Conservation breeding has been a part of Hawk Creek’s legacy since 1994 with the inception of the Barn Owl breeding project. Before the program was launched, sightings of Barn Owls in the wild were rare. From 1994-2014, over 235 healthy Barn Owls were released to the wild and dozens more have been sent to zoos and wildlife centers for education and breeding. In recognition of its work, the Center was awarded the International Conservation Awardfrom the International Association of Avian Trainers and Educators (IAATE).
The success of the Barn Owl project guided us to begin conservation propagation work with six more species; the Siberian Lynx, Canada Lynx, Geoffroy’s Cat, Martial Eagle, Egyptian Vulture, and Trumpeter Hornbill. ex situ conservation, or the process of protecting species outside of its natural habitat, has become increasingly important as habitat loss and other anthropogenic (human related) factors threaten wildlife. By breeding these animals, we are creating a backup plan to avoid the extinction of a species from our planet.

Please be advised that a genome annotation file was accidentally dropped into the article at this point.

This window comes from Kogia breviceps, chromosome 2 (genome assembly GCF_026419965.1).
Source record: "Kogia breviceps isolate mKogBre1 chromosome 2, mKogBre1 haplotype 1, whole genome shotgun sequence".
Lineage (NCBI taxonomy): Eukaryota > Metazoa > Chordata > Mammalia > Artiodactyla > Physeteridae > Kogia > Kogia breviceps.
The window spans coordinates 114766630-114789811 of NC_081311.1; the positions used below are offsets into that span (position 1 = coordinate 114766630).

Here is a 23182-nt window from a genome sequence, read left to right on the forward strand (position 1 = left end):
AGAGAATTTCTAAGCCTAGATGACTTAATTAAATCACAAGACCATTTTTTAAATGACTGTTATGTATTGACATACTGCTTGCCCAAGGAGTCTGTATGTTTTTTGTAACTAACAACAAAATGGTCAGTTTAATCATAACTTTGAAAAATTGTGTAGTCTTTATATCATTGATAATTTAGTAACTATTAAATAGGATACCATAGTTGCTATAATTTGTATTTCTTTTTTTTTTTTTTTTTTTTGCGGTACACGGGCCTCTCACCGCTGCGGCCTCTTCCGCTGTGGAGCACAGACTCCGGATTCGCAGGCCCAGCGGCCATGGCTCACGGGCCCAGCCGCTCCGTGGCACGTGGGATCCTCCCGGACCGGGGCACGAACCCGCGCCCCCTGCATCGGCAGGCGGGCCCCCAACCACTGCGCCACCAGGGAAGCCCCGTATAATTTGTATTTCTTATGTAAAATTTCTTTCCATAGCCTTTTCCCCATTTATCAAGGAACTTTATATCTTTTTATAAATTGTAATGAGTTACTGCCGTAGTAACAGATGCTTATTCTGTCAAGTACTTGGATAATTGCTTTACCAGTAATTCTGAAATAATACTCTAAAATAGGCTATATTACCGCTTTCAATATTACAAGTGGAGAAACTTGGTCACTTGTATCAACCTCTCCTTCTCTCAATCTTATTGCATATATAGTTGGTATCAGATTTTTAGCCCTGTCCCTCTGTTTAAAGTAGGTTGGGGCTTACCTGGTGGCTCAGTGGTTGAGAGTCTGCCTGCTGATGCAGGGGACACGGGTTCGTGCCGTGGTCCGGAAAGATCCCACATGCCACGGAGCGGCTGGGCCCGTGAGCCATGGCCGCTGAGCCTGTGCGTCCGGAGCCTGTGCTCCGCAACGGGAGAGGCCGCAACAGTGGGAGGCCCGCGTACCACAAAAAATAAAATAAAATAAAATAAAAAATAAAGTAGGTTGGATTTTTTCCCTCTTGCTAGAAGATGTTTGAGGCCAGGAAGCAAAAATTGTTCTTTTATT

The International Association of Avian Trainers and Educators (IAATE) gave Hawk Creek its annual Conservation award for our efforts and success in raising the population of one of the rarest raptors in the New York state.
Illusive and mysterious, the Canada Lynx is one of our country’s most threatened predators. Learn how Kree and Kodiak are helping to conserve their wild relatives through Hawk Creek’s Canada Lynx conservation project.
The Geoffroy’s Cat thrives in some of the harshest environments, but even this formidable species is near threatened. Hawk Creek’s Geoffroy’s Cat conservation project aims to help insure the survival of this lesser known yet remarkable wild cat.
Honored around the globe, eagles have inspired man as seen in art, literature, and religious and government symbols. In 1782, the United States chose the bald eagle as its national symbol.